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credence

[kreed-ns] /ˈkrid ns/
noun
1.
belief as to the truth of something:
to give credence to a claim.
2.
something giving a claim to belief or confidence:
letter of credence.
3.
Also called credence table, credenza. Ecclesiastical. a small side table, shelf, or niche for holding articles used in the Eucharist service.
4.
Furniture. credenza (def 1).
Origin
1300-1350
1300-50; Middle English < Middle French credence < Medieval Latin crēdentia. See credent, -ence
Related forms
noncredence, noun
Synonyms
1. credit, faith, confidence.
Dictionary.com Unabridged
Based on the Random House Dictionary, © Random House, Inc. 2014.
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Examples from the web for credence
  • It also lends credence to the theory that damage to stem cells may be the main driver of aging.
  • Data has shown that more conceptions tend to occur between these early morning hours, giving credence to the theory.
  • These findings lend credence to the concept that serotonin dysfunction plays a role in the disorder.
  • Research suggesting that many college students don't learn much of anything in college lends some credence to this idea.
  • Giving these militants any sort of credence only fuels their fire.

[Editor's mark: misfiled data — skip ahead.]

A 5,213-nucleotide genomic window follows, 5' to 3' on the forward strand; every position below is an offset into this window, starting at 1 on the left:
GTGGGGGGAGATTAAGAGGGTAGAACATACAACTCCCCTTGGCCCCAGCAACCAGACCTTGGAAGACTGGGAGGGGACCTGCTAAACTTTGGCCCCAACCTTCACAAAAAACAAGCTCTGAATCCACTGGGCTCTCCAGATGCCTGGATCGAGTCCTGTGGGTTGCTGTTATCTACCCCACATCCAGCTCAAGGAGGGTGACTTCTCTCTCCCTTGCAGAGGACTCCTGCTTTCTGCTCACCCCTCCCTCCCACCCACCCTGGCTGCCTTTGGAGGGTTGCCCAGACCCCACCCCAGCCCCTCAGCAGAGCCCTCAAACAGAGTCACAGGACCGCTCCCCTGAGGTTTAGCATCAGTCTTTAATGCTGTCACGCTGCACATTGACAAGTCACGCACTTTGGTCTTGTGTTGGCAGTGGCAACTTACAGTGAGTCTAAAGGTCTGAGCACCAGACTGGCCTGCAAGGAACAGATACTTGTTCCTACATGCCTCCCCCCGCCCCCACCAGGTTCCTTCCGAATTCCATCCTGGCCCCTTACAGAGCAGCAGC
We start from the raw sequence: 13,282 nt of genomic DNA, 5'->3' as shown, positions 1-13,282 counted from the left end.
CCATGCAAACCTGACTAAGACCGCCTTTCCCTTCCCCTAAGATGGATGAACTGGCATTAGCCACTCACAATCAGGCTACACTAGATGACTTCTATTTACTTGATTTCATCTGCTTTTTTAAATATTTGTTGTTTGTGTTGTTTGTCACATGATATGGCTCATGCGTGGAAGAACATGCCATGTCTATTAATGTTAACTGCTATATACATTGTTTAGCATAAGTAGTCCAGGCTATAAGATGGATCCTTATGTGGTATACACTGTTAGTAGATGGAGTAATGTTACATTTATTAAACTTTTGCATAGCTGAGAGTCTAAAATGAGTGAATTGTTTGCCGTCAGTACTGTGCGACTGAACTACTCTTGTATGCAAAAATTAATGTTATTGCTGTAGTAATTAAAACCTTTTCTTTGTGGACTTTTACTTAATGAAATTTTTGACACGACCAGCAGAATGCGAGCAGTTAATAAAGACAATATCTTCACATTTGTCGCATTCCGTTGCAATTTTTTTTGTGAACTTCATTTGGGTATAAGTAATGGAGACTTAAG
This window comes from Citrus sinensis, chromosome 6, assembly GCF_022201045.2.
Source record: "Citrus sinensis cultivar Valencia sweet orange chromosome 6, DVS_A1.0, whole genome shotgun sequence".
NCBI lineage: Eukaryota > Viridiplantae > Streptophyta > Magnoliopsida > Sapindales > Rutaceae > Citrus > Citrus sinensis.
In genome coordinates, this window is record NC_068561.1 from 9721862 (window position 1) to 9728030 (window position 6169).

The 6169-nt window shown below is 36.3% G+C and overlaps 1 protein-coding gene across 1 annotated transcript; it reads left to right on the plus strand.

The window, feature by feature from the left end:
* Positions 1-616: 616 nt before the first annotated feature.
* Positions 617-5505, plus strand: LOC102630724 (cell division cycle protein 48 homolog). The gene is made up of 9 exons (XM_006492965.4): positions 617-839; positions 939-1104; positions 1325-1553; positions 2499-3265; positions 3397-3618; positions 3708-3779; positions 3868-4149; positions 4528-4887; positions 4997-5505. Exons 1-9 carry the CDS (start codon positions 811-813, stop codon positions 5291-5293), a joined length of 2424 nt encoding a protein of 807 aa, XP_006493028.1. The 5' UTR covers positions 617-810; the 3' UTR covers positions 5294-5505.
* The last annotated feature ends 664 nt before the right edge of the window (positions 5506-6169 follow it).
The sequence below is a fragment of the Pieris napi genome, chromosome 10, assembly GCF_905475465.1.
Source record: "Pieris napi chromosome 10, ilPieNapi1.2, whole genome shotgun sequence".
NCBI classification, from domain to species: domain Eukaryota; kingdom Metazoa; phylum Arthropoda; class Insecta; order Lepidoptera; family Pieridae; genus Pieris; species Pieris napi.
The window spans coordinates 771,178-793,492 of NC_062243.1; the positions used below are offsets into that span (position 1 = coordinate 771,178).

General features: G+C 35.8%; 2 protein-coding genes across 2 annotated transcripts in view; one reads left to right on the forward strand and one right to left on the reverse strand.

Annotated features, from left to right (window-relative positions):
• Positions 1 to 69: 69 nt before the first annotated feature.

• On the judgment date of our bet, my ideology or his will gain credence.
  • It would be wrong to give his story, standing alone, too much credence.
  • Few had given much credence to the projections in the first place.
  • Its continuously escalating success began to give credence again to the idea of an ordered, explainable universe.
  • It is mostly a matter of tone: it is hardly possible to give credence to ideas uttered in the impersonal tones of sanity.
British Dictionary definitions for credence

credence

/ˈkriːdəns/
noun
1.
acceptance or belief, esp with regard to the truth of the evidence of others: I cannot give credence to his account
2.
something supporting a claim to belief; recommendation; credential (esp in the phrase letters of credence)
3.
short for credence table
Word Origin
C14: from Medieval Latin crēdentia trust, credit, from Latin crēdere to believe
Collins English Dictionary - Complete & Unabridged 2012 Digital Edition
© William Collins Sons & Co. Ltd. 1979, 1986 © HarperCollins
Publishers 1998, 2000, 2003, 2005, 2006, 2007, 2009, 2012
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Word Origin and History for credence
n.

mid-14c., from Medieval Latin credentia "belief," from Latin credentum (nominative credens), past participle of credere "believe, trust" (see credo).

Online Etymology Dictionary, © 2010 Douglas Harper
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13
16
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